Homeschooling Austism: Social-emotional learning

My ten-year old is a petite, loving, social, creative, extremely intelligent child (I am not biased, of course, ha!) who happens to have high functioning autism. Homeschooling allows her to have a caring instructor (me) who is deeply committed to a rich education while trying to help her to grow her ability to handle strong emotions, sensory overloads and times when life does not go as planned, her Achilles’ heel. However, there have been some occurrences this past year which have brought social-emotional learning strategies to a new priority level.

This week, I added a few activities to our day to focus on social-emotional learning. First, we took a mid-morning break at 10:30am with www.GoNoodle.com for a couple of movement videos, then a couple of yoga videos, then a rainbow breathing video. (All four of us appreciate the videos are only a few minutes long so we can work a lot of variety into our break. The girls also take turns choosing the videos to grow their avatars, so I appreciate the ease in which we can switch between their accounts from the pull down menu.)

After the rainbow breathing, while everyone was calm and focused, we watched a cognitive behavior therapy video on controlling negative thoughts, via Youtube. The video, found here, is very simple, with no bells and whistles, however gets the message to children in simple language that they can easily understand about “poison” and “anecdote” thoughts. The producer of the video, Joel Shaul, has a website, AutismTeachingStrategies.com, with numerous printables available for FREE for working with children on the spectrum. I printed the “poison” and “anecdote” thought bubbles activity that correlates with the video.. We only did about six of them today, but they loved it. We will eventually do the whole set, as well as watch the rest of the series of eight videos, and do the correlating activities at our pace. The videos and materials are especially geared toward kids with ASD, however I find the material applicable for any child (or adult for that matter). Mr. Shaul is also the author of several books for children with autism and a game called Ryuu, which is described in this Youtube video, and is available for purchase at The World of Ryuu.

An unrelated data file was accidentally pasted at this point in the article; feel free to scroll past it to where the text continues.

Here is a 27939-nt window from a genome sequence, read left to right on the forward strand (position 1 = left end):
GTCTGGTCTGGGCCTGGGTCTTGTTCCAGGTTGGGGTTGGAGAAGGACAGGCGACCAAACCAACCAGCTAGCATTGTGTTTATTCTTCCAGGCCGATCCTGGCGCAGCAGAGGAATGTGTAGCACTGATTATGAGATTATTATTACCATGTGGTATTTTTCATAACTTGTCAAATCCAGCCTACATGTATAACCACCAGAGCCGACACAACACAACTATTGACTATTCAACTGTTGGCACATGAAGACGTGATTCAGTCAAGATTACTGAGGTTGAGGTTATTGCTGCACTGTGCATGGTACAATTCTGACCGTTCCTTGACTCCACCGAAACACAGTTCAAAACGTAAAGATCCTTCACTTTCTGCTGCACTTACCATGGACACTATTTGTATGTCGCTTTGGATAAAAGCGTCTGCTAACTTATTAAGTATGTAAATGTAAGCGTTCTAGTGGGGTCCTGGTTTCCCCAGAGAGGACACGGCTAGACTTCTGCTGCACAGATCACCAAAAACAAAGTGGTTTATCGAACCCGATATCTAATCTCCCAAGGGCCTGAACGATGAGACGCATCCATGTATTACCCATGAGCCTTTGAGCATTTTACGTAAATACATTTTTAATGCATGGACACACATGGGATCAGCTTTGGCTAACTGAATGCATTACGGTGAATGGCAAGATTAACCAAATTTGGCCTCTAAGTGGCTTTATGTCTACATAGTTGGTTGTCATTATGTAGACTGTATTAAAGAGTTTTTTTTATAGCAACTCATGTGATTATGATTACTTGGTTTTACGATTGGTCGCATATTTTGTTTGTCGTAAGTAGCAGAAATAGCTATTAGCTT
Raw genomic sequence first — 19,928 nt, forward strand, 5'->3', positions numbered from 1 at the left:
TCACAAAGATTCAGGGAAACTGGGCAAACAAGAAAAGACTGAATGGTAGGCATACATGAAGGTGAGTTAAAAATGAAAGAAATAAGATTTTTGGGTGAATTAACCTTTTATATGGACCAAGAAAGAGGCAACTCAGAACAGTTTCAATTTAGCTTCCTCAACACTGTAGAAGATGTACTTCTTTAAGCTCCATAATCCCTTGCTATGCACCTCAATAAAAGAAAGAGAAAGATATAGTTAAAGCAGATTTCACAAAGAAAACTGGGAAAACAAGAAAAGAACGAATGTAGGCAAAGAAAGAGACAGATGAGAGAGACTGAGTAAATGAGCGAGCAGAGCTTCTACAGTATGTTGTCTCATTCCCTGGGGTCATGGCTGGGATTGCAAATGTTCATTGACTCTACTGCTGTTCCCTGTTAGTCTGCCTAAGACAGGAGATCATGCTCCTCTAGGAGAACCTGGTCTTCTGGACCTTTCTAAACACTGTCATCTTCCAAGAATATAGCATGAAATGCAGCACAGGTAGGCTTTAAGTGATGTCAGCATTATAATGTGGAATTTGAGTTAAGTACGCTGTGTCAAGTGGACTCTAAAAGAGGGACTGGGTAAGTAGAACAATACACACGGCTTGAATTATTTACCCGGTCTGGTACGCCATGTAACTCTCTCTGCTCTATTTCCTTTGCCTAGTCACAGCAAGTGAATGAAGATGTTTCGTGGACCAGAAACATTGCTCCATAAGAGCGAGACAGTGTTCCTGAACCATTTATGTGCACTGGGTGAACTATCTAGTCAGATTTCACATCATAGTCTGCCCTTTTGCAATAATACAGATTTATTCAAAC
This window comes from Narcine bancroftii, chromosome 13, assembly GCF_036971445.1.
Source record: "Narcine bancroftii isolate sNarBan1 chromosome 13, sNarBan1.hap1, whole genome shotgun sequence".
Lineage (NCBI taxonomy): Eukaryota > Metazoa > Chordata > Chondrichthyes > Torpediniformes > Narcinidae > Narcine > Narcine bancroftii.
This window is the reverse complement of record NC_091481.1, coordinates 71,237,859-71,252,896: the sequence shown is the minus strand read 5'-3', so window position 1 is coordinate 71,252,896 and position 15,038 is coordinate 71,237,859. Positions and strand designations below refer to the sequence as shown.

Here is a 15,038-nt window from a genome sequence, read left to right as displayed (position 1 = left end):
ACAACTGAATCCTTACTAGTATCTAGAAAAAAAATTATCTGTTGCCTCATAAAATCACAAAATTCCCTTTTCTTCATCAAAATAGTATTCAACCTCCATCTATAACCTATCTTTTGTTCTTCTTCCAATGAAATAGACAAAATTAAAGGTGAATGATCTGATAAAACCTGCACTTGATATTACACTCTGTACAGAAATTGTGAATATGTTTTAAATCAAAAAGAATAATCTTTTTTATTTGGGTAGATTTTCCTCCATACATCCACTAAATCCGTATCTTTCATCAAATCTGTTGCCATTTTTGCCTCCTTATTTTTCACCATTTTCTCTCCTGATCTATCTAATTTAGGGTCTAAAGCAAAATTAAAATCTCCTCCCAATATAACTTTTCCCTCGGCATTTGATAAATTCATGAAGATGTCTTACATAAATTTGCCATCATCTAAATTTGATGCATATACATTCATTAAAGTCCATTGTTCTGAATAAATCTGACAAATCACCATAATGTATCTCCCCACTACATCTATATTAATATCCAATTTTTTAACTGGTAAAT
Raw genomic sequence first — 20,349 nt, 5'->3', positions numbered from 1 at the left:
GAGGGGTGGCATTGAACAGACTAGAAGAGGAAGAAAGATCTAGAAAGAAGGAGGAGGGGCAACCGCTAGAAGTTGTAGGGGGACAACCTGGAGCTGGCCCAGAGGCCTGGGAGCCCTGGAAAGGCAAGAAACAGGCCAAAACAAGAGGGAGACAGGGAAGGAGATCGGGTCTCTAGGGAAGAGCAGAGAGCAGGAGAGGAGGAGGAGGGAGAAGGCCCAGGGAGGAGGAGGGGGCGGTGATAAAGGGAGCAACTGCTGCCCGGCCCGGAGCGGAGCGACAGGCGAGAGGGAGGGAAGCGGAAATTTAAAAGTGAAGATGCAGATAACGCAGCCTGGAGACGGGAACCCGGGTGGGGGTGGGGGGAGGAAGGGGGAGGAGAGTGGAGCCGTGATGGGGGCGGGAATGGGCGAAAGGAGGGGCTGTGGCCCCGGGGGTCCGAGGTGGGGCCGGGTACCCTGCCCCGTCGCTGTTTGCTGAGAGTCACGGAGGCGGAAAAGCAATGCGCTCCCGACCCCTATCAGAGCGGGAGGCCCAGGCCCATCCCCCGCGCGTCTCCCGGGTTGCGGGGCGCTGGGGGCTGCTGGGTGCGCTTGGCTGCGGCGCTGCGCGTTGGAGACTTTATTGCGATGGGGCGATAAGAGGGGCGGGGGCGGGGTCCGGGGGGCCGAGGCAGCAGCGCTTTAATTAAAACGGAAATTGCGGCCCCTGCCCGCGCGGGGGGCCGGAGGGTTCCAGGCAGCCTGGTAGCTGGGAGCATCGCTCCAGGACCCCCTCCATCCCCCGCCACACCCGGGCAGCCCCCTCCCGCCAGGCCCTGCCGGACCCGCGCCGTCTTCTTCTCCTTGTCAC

Ryuu is a card game about dragons, similar to a trading game like Pokemon. The six dragons move through four levels of evolution from eggs to mature dragons, hindered by dark forces such as black and white thinking and inflexibility, and helped by light forces such as gray thinking and flexibility, respectively. We finished our social-emotional learning lesson, I mean mid-morning break, by reading from the CD-ROM that came with the game about the Land of Ryuu (Ryuu means “dragon” in Japanese) and one of the dragon’s stories. The dragon’s back-stories are written to be relatable by a child. The kids loved it. We examined each of the dragons cards today. Next “session” we will further explore the Land of Ryuu and stories of other dragons, as well as start exploring the light and dark forces that will shape their evolution (maturing). I am not going to lie, this was not an easy decision to buy this. I do not usually plunk down $60 for a game. However, I felt this would be more like a curriculum for us than just a game, and indeed it is. I also had the girls watch the Youtube video for children about the Ryuu game to make sure this is something they would be interested in. Plus, the game came with 2 decks of cards, so thinking we will keep one for play and use the other as a “reward” deck so the girls can earn their own cards for trading. Because this game is created for children, it is relatable to how ALL children feel sometimes, not just kids with ASD, I would recommend it to anyone who has a child who seems to struggle with social skills.

 

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